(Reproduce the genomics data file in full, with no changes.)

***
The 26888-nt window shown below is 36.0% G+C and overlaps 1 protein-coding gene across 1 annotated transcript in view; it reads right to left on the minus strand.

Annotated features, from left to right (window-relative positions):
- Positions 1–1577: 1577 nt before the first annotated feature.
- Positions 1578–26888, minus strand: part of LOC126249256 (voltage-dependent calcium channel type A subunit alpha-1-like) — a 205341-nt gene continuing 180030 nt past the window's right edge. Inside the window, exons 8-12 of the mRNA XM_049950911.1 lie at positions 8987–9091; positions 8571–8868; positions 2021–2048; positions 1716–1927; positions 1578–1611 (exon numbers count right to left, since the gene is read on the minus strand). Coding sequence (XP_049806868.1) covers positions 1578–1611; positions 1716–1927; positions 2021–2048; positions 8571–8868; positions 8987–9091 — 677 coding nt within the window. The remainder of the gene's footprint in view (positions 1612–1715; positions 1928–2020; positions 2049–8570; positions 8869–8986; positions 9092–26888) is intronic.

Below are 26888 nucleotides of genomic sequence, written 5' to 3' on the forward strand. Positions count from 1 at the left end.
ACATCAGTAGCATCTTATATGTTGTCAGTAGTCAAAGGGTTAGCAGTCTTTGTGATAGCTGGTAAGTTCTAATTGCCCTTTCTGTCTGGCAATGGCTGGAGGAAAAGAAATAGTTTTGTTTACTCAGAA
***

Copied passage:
The 26888-nt window shown below is 36.0% G+C and overlaps 1 protein-coding gene across 1 annotated transcript in view; it reads right to left on the minus strand.

Annotated features, from left to right (window-relative positions):
- Positions 1–1577: 1577 nt before the first annotated feature.
- Positions 1578–26888, minus strand: part of LOC126249256 (voltage-dependent calcium channel type A subunit alpha-1-like) — a 205341-nt gene continuing 180030 nt past the window's right edge. Inside the window, exons 8-12 of the mRNA XM_049950911.1 lie at positions 8987–9091; positions 8571–8868; positions 2021–2048; positions 1716–1927; positions 1578–1611 (exon numbers count right to left, since the gene is read on the minus strand). Coding sequence (XP_049806868.1) covers positions 1578–1611; positions 1716–1927; positions 2021–2048; positions 8571–8868; positions 8987–9091 — 677 coding nt within the window. The remainder of the gene's footprint in view (positions 1612–1715; positions 1928–2020; positions 2049–8570; positions 8869–8986; positions 9092–26888) is intronic.

Below are 26888 nucleotides of genomic sequence, written 5' to 3' on the forward strand. Positions count from 1 at the left end.
ACATCAGTAGCATCTTATATGTTGTCAGTAGTCAAAGGGTTAGCAGTCTTTGTGATAGCTGGTAAGTTCTAATTGCCCTTTCTGTCTGGCAATGGCTGGAGGAAAAGAAATAGTTTTGTTTACTCAGAA